What will also likely pass Congress is a bill repealing the little-known provision providing a safe harbor to health insurance companies under the ACA, which essentially allowed a federally financed bailout if they end up losing money.

The ACA is here to stay, in my opinion, but incremental changes will be attempted. The GOP will support legislation to lower malpractice costs, allow small employers to band together in purchasing cooperatives, allow health insurance to be sold across state lines and make the implementation and administration of the ACA a state responsibility and not run by the federal government.

The president’s own recent in-house advisory group recommended that the ACA be run by the states, because healthcare, like politics, is all local. This received very little, if any, play in the mainstream media. In fact, at least two major, national, mainstream news outlets have yet to even mention the controversy surrounding Jonathan Gruber’s videotaped comments and the firestorm it has created.  I guess they misremembered to run the story.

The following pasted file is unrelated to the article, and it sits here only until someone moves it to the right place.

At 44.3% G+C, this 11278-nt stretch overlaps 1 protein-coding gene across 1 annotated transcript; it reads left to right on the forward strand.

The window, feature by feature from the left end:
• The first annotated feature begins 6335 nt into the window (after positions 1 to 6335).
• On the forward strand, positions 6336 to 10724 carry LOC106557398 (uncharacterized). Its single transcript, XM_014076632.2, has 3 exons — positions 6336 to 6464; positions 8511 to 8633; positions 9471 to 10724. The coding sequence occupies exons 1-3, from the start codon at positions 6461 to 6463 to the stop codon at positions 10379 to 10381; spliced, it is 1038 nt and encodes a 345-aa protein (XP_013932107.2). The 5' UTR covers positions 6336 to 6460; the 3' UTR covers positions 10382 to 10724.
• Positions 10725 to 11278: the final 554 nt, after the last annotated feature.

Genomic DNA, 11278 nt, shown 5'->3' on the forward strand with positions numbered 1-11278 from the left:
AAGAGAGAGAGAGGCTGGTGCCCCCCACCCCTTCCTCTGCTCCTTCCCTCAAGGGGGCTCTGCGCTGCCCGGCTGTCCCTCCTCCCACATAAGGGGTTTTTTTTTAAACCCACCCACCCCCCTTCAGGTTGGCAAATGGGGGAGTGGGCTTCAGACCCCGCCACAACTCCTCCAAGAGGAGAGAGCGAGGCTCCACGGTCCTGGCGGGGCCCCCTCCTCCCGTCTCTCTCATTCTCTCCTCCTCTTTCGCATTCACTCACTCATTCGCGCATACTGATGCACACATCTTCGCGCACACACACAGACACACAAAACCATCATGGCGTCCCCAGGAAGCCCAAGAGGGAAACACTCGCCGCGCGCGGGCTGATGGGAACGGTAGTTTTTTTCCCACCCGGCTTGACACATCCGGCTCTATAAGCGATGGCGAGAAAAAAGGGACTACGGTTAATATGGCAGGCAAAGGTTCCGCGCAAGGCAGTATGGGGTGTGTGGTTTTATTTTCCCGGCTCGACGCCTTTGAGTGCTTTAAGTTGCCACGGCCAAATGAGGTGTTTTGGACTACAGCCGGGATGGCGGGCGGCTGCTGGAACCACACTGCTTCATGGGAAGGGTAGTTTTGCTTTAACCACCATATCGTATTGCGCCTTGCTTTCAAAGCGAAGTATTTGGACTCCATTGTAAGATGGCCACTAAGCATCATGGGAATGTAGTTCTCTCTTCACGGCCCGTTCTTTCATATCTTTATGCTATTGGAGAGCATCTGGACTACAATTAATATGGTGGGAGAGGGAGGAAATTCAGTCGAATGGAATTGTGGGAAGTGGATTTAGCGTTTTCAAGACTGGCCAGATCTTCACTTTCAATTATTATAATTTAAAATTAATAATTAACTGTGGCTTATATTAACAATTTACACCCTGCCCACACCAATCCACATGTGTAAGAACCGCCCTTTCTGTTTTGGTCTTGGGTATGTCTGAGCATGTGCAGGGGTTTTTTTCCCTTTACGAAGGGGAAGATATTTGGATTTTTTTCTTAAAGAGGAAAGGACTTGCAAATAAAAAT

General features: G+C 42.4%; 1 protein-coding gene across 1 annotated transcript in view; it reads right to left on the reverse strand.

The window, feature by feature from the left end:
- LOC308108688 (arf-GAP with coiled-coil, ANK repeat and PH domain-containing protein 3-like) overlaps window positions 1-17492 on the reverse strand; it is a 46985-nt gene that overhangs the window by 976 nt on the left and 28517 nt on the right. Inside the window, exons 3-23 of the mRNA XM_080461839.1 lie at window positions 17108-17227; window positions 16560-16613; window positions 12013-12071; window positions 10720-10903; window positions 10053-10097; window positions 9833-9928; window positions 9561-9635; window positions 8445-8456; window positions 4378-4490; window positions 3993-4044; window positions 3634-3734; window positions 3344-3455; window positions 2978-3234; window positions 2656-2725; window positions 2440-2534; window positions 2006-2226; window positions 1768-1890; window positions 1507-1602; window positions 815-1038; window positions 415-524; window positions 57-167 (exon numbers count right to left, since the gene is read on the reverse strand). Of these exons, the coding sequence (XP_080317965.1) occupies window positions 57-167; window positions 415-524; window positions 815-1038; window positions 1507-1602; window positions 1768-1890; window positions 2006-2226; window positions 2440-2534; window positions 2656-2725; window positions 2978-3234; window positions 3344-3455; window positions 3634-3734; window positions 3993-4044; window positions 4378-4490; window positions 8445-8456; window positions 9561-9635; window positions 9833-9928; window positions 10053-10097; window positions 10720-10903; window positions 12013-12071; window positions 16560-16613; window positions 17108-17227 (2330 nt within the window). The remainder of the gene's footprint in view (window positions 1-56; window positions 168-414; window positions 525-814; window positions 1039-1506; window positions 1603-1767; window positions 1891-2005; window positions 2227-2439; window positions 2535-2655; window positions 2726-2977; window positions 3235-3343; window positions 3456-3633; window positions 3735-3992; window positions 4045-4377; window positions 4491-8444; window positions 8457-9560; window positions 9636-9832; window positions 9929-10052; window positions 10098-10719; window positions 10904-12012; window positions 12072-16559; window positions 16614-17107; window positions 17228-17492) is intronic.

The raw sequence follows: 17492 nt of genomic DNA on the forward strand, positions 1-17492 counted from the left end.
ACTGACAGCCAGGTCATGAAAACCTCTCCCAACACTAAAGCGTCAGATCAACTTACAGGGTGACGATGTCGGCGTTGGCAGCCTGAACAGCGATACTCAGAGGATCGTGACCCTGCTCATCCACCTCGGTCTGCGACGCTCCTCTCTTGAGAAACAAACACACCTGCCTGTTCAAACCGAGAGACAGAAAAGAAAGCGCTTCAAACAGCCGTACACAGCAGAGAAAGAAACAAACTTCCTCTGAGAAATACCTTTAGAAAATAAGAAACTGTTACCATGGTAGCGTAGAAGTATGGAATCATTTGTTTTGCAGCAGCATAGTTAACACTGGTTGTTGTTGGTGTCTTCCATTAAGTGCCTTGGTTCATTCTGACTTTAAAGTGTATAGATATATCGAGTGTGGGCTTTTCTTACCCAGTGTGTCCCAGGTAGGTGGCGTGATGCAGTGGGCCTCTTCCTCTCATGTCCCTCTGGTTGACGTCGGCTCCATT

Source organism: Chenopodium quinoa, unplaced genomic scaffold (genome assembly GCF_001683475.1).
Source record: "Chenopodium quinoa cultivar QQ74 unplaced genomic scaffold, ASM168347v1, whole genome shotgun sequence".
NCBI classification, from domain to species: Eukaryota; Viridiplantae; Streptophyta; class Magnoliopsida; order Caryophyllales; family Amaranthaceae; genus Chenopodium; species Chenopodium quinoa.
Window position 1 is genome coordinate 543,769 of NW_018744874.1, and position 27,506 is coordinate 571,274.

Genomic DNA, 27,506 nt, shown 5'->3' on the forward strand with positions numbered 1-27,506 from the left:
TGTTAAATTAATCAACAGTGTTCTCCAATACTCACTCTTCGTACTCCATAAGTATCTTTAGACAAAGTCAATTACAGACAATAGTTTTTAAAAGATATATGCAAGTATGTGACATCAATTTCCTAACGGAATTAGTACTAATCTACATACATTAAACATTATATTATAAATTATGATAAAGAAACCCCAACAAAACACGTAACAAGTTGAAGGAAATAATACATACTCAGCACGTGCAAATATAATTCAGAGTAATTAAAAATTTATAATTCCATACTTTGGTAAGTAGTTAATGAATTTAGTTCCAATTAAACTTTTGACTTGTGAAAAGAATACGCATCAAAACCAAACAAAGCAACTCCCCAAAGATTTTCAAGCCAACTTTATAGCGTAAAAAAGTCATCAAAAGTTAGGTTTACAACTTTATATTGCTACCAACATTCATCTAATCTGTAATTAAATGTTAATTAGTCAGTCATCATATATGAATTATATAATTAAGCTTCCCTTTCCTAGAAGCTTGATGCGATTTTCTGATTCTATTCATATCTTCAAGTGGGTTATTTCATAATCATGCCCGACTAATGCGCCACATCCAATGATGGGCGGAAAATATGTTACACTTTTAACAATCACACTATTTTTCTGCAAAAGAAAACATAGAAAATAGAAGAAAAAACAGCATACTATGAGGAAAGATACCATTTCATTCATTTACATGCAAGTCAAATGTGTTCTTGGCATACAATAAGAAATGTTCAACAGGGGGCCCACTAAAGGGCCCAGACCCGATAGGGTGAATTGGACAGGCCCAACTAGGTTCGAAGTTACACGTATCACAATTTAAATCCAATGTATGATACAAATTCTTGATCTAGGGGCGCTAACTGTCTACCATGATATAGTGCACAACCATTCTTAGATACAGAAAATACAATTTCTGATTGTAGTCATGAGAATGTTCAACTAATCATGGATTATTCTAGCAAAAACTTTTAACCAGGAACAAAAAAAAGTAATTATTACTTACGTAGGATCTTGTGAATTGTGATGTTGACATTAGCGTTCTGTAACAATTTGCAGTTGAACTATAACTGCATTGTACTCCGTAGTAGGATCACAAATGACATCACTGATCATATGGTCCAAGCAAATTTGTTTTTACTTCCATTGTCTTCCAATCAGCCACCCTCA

Finally, for other possible changes, see a previous article of mine at Insurance Thought Leadership on April 9, 2014, regarding how the ACA has gutted major elements of the bipartisan healthcare reform efforts in Massachusetts by virtually eliminating experience rating for small to mid-size employers.

Gruber predicted health insurance premiums are going down because of the ACA. Please tell that to all the small and mid-sized employers across the U.S.  I have not heard from one whose costs are going down. Maybe they misremembered.

It’s time to fix the ACA with a bipartisan effort and study what works and what doesn’t, and certainly not be based on what someone in an ivory tower believes. He thinks we all are stupid anyway.

How a GOP Congress Could Fix Obamacare

Republicans are primed to take over Congress. A new FiveThirtyEight.com projection gives the GOP a 60% chance of winning the Senate this fall. And, according to RealClearPolitics, there’s virtually no chance Democrats will take the House.